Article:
If redevelopment agencies were to be eliminated, as Governor Jerry Brown has proposed in his budget, California’s public schools would receive an extra $1 billion a year.
That administration estimate is an illustration of the huge amount of property tax dollars being wasted by these agencies—created to eliminate slums but now used mostly to subsidize land developers. Brown wants this money to be shifted to the schools and other important services, such as law enforcement.
In other areas, the Brown budget would cause widespread misery. Medi-Cal, which provides medical are for the poor, would be cut by $1.7 million. The Medi-Cal cuts would limit doctors’ visits to 10 a year and payments for prescription drugs would be sharply cut, among other reductions. The University of California and California State University budgets would be cut by $500 million each. The CalWorks program, which provides funds to welfare recipients getting back into the work force, would be reduced by $1.5 million.
That leaves the proposal to eliminate the hundreds of local redevelopment agencies just about the only bright spot.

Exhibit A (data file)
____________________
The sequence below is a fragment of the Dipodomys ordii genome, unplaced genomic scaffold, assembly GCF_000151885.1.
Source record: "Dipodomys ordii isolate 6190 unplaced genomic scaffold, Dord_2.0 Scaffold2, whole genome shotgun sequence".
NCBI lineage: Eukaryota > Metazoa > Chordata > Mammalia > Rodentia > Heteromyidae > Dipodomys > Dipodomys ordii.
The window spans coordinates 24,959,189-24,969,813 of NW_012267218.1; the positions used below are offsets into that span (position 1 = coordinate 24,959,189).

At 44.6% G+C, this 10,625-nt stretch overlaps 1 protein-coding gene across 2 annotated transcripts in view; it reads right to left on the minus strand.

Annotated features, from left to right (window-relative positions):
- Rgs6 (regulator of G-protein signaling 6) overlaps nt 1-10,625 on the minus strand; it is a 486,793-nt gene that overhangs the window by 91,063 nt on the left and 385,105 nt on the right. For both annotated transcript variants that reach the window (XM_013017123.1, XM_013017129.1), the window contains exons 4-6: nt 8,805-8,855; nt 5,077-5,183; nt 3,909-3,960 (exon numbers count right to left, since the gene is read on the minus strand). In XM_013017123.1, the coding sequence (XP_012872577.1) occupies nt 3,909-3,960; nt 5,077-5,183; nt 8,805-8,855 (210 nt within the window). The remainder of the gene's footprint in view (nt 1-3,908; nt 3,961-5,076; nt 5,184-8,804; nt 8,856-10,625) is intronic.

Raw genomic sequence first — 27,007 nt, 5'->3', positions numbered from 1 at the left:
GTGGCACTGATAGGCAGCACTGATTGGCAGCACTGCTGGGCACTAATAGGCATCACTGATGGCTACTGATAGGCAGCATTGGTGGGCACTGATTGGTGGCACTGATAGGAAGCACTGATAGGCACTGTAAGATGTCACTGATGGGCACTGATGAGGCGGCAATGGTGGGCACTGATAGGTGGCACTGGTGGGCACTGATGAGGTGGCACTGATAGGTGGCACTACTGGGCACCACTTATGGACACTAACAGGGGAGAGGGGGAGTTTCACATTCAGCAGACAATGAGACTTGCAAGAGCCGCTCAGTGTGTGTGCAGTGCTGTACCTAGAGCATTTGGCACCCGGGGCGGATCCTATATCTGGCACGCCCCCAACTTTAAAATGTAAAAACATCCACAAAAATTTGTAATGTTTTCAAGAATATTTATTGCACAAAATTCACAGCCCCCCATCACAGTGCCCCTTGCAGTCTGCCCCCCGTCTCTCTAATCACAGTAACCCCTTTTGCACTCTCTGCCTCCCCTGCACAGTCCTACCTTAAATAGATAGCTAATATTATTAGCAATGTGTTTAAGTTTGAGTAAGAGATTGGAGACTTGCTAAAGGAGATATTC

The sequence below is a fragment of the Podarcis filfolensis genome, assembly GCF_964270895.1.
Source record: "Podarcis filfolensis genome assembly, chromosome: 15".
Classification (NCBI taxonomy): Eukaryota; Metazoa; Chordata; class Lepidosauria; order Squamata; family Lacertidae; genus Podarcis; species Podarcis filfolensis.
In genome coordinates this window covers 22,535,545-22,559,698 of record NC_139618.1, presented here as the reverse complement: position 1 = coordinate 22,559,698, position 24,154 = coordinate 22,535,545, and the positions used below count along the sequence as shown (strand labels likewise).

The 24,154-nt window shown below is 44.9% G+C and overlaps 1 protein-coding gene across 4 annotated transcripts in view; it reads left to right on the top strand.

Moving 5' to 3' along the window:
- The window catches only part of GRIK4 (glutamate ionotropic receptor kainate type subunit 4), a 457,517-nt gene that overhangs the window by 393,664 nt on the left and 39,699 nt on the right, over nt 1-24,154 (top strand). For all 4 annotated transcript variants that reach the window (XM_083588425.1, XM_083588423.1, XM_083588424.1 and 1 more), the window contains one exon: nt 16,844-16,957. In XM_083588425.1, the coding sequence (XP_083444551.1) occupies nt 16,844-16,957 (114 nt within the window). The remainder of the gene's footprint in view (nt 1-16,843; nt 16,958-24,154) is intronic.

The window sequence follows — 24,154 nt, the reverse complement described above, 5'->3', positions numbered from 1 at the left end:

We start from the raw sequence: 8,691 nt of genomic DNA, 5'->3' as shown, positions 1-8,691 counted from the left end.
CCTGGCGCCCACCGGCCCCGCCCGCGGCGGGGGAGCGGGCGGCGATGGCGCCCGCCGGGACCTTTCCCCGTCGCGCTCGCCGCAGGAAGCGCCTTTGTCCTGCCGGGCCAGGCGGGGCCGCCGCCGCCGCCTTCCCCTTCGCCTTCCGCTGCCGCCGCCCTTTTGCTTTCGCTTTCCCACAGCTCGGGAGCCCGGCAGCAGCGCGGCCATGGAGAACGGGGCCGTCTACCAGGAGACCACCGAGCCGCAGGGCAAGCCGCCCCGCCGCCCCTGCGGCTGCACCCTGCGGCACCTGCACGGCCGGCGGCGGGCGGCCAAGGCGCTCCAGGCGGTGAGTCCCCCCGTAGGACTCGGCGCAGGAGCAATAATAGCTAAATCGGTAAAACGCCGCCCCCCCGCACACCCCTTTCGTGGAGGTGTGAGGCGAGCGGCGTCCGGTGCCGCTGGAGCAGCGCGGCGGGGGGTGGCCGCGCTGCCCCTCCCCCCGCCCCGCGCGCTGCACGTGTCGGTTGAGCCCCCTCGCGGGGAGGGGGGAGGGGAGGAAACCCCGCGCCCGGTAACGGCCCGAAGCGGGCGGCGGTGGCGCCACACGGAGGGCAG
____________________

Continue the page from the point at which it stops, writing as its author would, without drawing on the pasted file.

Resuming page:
Redevelopment agencies acquire land at a low price, either through purchase or eminent domain. They sell the land to developers at bargain basement rates and then float bonds to pay for infrastructure needed to develop the land. Property values often rise in a redevelopment zone, as do property tax revenues. But most of the tax increase goes to pay off the bonds issued by the redevelopment agency. This amounts to a subsidy for developers.
Proponents say the new developments raise property values and tax revenues tax revenues and create jobs. But the Brown team convincingly argues that property values would rise without redevelopment.
`“Over time, most of the increase in value of all of the properties in the redevelopment area has been generally the result of inflation in the economy and of property values, “ the budget document said.
Saddled with the need to pay off bonds, the redevelopment agencies get most of the property tax money. That money should go to schools, law enforcement and other services that help the public.
The administration proposal would provide an immediate shot of additional revenue for Medi-Cal, the courts and other local services. By the time the program is fully underway in 2012, schools would get an additional $1 billion a year; counties $290 million; cities $490 million and districts that provide various other services $100 million.
Mayor Antonio Villaraigosa and redevelopment officials all over the state are opposed. There will be a fierce battle in the legislature. But, hopefully, in the end advocates for public schools and their students will be able to defeat the land developers and their allies.